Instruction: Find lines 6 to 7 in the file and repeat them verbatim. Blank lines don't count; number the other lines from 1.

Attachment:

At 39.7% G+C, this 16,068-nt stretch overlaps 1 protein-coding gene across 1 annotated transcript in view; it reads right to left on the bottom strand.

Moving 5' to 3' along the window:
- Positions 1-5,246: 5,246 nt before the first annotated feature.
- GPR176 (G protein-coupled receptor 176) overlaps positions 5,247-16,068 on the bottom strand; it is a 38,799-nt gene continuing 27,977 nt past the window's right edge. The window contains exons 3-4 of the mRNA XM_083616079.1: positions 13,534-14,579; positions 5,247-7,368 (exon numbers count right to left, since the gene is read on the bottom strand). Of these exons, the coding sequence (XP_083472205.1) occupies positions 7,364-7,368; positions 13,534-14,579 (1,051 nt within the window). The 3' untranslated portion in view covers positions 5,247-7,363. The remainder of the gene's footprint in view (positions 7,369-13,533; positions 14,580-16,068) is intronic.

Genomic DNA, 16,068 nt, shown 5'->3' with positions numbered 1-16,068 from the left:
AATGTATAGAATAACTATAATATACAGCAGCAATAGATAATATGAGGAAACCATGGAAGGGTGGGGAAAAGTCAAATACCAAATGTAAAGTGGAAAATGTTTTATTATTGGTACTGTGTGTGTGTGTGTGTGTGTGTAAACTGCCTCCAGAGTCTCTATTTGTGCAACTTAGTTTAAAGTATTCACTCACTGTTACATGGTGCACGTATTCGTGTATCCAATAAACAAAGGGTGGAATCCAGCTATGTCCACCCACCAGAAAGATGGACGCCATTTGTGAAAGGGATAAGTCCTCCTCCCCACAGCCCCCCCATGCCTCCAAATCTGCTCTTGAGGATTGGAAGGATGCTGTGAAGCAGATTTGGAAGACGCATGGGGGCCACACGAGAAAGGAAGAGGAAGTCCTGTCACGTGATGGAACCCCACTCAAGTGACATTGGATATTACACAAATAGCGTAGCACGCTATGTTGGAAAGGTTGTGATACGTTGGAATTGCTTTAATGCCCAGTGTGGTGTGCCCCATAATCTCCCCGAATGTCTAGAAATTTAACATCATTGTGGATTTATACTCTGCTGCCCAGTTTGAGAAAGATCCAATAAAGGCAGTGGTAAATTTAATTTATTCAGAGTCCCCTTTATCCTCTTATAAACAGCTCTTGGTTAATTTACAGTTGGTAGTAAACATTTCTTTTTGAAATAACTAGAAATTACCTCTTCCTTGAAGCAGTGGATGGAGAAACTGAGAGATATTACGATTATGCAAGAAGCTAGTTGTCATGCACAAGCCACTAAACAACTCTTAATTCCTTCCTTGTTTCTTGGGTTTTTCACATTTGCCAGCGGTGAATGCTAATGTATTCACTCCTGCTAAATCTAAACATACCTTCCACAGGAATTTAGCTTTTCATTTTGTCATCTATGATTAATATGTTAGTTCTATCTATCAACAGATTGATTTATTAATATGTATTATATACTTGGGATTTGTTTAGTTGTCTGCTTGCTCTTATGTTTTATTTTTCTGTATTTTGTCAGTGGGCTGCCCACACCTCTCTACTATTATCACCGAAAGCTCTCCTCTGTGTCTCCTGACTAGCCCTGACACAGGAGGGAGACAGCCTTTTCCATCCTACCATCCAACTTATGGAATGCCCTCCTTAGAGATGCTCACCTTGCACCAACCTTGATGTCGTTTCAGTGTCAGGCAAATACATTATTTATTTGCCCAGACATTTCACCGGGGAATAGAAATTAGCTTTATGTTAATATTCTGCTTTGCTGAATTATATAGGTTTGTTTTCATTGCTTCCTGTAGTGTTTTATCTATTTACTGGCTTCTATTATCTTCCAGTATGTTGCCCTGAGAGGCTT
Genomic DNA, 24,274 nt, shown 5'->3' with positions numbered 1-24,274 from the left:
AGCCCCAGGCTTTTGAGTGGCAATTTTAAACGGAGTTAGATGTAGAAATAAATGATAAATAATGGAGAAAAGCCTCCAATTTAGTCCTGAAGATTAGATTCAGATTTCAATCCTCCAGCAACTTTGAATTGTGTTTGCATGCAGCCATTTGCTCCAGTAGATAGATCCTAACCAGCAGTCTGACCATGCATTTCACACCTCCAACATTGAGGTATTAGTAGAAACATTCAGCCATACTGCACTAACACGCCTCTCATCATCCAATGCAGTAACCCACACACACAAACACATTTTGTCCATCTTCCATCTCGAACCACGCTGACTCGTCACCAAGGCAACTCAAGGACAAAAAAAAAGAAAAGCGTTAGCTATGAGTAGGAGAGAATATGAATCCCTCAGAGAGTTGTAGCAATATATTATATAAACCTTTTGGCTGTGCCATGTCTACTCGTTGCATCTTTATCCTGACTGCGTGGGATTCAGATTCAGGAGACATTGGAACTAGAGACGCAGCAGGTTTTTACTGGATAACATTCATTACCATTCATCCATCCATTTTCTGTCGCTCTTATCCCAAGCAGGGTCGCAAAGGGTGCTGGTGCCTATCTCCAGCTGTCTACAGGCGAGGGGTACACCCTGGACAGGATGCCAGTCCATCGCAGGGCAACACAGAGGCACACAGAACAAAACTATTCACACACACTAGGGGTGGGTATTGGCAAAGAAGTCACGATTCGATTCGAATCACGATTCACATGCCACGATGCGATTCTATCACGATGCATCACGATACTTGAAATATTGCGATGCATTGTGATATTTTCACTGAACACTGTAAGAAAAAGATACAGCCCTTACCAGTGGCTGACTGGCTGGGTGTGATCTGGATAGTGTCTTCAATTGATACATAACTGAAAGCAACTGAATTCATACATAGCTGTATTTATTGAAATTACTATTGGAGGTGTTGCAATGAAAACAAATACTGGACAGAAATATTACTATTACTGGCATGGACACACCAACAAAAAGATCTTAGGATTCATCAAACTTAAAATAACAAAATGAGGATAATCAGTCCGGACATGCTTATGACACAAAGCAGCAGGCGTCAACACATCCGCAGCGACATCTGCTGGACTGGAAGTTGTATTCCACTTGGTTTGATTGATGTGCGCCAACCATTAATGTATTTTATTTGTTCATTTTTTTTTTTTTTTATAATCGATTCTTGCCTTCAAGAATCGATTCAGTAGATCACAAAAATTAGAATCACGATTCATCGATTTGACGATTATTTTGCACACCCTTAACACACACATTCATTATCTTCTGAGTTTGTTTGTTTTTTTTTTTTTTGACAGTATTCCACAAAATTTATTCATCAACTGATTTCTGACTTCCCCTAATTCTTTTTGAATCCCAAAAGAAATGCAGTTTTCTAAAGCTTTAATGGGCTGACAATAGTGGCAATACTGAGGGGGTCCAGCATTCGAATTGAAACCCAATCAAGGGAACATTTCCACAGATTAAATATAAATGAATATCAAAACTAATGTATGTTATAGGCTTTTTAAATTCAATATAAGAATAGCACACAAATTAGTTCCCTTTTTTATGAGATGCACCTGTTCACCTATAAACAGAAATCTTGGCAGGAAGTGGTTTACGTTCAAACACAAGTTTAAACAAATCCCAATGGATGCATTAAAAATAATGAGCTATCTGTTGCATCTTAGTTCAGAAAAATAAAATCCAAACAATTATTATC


AATGTATAGAATAACTATAATATACAGCAGCAATAGATAATATGAGGAAACCATGGAAGGGTGGGGAAAAGTCAAATACCAAATGTAAAGTGGAAAATGTTTTATTATTGGTACTGTGTGTGTGTGTGTGTGTGTGTAAACTGCCTCCAGAGTCTCTATTTGTGCAACTTAGTTTAAAGTATTCACTCACTGTTACATGGTGCACGTATTCGTGTATCCAATAAACAAAGGGTGGAATCCAGCTATGTCCACCCACCAGAAAGATGGACGCCATTTGTGAAAGGGATAAGTCCTCCTCCCCACAGCCCCCCCATGCCTCCAAATCTGCTCTTGAGGATTGGAAGGATGCTGTGAAGCAGATTTGGAAGACGCATGGGGGCCACACGAGAAAGGAAGAGGAAGTCCTGTCACGTGATGGAACCCCACTCAAGTGACATTGGATATTACACAAATAGCGTAGCACGCTATGTTGGAAAGGTTGTGATACGTTGGAATTGCTTTAATGCCCAGTGTGGTGTGCCCCATAATCTCCCCGAATGTCTAGAAATTTAACATCATTGTGGATTTATACTCTGCTGCCCAGTTTGAGAAAGATCCAATAAAGGCAGTGGTAAATTTAATTTATTCAGAGTCCCCTTTATCCTCTTATAAACAGCTCTTGGTTAATTTACAGTTGGTAGTAAACATTTCTTTTTGAAATAACTAGAAATTACCTCTTCCTTGAAGCAGTGGATGGAGAAACTGAGAGATATTACGATTATGCAAGAAGCTAGTTGTCATGCACAAGCCACTAAACAACTCTTAATTCCTTCCTTGTTTCTTGGGTTTTTCACATTTGCCAGCGGTGAATGCTAATGTATTCACTCCTGCTAAATCTAAACATACCTTCCACAGGAATTTAGCTTTTCATTTTGTCATCTATGATTAATATGTTAGTTCTATCTATCAACAGATTGATTTATTAATATGTATTATATACTTGGGATTTGTTTAGTTGTCTGCTTGCTCTTATGTTTTATTTTTCTGTATTTTGTCAGTGGGCTGCCCACACCTCTCTACTATTATCACCGAAAGCTCTCCTCTGTGTCTCCTGACTAGCCCTGACACAGGAGGGAGACAGCCTTTTCCATCCTACCATCCAACTTATGGAATGCCCTCCTTAGAGATGCTCACCTTGCACCAACCTTGATGTCGTTTCAGTGTCAGGCAAATACATTATTTATTTGCCCAGACATTTCACCGGGGAATAGAAATTAGCTTTATGTTAATATTCTGCTTTGCTGAATTATATAGGTTTGTTTTCATTGCTTCCTGTAGTGTTTTATCTATTTACTGGCTTCTATTATCTTCCAGTATGTTGCCCTGAGAGGCTT
Genomic DNA, 24,274 nt, shown 5'->3' with positions numbered 1-24,274 from the left: